Tug Boat & Barge Injuries
Barges are integral to the shipping process because of their flat bottoms, which allow them to transport as much as 1,500 tons of cargo through shallow waters.
Despite their importance, barges and the tugboats that accompany them can be extremely dangerous for workers. Between 1997 and 2006, 305 employees were killed in barge/tow combinations, according to the Occupational Safety and Health Administration. In the same time period, 379 explosions or fires occurred on barges and towboats, killing 14 people.
You may need an attorney in order to seek the compensation entitled to you by federal law, and it is essential that you choose the right one. Your future may depend on it. Allow Avram Blair & Associates to use our decades of experience to find the right attorney for your unique case.
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Common Hazards on Barges
Barges have no engines and are typically pulled by towboats. This puts two crews at risk for serious injuries resulting from slips, trips, and falls, equipment hazards or fires. Some common accidents that occur on barges include:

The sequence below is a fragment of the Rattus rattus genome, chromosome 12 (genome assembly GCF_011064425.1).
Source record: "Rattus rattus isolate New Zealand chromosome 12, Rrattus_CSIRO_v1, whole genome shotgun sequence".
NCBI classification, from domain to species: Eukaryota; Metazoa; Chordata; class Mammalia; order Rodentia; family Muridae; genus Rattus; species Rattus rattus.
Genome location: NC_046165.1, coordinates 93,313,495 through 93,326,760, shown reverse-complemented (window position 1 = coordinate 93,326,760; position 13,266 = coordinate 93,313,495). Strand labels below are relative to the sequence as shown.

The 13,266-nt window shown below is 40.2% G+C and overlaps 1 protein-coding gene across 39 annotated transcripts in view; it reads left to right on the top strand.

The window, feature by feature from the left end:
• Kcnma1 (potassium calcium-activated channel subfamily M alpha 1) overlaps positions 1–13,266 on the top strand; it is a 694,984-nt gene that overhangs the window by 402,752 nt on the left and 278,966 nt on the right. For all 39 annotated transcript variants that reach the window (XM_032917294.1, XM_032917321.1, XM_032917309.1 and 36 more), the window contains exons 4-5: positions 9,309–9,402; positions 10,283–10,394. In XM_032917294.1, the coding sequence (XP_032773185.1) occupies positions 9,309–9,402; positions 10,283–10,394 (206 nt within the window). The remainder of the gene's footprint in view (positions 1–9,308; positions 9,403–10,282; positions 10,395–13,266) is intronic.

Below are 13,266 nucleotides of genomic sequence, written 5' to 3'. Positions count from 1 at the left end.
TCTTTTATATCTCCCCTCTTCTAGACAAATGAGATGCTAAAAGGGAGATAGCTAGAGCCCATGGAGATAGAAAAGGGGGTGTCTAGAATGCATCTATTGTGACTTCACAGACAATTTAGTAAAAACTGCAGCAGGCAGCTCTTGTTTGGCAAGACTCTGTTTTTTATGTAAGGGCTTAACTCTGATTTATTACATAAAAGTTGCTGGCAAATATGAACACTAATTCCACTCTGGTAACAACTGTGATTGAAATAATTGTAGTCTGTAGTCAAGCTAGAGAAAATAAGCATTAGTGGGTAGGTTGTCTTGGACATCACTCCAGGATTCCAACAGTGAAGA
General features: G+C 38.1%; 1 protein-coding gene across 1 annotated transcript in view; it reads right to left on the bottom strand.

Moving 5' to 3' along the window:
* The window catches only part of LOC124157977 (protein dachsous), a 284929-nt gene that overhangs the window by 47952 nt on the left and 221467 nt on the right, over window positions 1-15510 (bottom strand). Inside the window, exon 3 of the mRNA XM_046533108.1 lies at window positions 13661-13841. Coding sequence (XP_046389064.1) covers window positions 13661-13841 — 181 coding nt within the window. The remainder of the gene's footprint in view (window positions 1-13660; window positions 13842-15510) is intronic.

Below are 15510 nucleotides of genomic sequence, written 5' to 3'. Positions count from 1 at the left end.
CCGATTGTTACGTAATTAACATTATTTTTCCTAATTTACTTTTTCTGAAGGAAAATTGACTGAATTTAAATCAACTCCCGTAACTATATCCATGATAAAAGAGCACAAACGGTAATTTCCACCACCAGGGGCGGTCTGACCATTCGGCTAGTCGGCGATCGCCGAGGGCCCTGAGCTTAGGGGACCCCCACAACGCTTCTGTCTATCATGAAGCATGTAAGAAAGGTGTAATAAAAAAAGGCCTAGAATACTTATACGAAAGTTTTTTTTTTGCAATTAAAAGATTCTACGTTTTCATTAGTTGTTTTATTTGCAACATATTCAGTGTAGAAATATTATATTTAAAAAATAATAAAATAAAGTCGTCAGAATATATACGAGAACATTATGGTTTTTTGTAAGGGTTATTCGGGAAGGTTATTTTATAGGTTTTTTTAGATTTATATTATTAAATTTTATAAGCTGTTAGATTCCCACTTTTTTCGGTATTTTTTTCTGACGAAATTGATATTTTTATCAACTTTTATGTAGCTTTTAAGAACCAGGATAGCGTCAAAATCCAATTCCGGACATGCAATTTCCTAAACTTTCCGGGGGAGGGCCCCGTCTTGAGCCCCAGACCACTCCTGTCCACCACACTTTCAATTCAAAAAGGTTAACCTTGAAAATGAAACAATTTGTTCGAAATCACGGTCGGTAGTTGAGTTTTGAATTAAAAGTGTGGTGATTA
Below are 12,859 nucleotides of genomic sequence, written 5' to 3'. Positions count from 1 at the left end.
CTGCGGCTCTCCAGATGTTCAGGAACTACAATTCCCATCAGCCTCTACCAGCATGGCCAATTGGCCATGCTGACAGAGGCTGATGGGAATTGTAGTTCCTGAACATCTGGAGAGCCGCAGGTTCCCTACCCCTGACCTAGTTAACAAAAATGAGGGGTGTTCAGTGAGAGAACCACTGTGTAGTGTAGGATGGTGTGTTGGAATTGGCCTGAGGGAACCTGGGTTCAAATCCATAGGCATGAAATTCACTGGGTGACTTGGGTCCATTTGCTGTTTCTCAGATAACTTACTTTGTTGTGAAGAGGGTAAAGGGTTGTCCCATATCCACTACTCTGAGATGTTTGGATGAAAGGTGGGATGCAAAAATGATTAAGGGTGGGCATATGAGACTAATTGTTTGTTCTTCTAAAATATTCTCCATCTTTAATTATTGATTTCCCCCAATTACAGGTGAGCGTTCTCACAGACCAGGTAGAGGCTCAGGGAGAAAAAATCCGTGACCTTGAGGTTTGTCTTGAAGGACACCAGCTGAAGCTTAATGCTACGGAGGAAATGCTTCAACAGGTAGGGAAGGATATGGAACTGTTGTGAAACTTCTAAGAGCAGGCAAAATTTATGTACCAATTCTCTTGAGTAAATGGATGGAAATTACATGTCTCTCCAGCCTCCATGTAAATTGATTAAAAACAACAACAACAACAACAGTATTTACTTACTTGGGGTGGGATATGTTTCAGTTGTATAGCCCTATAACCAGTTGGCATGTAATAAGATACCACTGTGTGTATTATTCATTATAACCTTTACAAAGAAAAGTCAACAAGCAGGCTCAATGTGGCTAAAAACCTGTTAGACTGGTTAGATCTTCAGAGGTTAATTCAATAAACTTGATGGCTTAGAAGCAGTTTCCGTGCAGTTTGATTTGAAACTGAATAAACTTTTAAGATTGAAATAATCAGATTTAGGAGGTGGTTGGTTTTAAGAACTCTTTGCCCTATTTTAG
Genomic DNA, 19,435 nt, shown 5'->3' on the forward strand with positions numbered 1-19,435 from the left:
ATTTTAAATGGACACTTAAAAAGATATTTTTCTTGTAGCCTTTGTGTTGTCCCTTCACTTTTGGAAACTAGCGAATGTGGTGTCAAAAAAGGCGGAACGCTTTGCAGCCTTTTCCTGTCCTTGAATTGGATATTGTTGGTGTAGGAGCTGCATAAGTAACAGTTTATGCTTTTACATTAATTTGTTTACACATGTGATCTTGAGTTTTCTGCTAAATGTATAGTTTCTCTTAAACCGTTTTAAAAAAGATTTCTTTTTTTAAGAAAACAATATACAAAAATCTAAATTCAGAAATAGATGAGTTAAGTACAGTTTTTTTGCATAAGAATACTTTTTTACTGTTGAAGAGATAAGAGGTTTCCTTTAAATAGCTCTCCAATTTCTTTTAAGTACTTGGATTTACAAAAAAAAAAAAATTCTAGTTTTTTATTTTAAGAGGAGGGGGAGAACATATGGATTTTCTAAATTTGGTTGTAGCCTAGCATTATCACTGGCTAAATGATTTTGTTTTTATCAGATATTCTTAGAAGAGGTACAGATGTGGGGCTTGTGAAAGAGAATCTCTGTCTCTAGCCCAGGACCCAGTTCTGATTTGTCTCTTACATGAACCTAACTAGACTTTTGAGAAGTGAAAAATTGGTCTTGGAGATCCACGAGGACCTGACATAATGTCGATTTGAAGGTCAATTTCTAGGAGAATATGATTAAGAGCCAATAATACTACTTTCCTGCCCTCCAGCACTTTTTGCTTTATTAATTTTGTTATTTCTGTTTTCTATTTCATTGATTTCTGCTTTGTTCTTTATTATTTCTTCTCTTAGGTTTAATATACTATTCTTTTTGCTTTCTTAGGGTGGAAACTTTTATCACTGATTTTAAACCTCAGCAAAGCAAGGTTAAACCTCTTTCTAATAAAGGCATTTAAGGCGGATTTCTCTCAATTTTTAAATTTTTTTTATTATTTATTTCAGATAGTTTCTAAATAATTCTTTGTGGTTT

- Slips, trips and falls: Barges can be not only wet and slippery, but also littered with debris and obstacles. Holes in the deck can also result in serious injury, and falling overboard is also possible. OSHA lists multiple instances in which an employee has fallen off a barge and drowned after being pulled under the wake.
- Machinery and equipment hazards: It is not uncommon for barge workers to get limbs caught in moving machinery. Additionally, falling cargo can cause fractures or head injuries.
- Fire: Given the amount of cargo, machinery, combustible toxins and electrical equipment often found on a barge, employees are exposed to a serious risk of debilitating burns or death in the case of a fire.
Injuries resulting from the hazards on barges can be traumatizing and potentially deadly. You and your family are likely entitled to compensation for injuries suffered on a barge or towboat under the provisions of maritime law, and you should seek it now.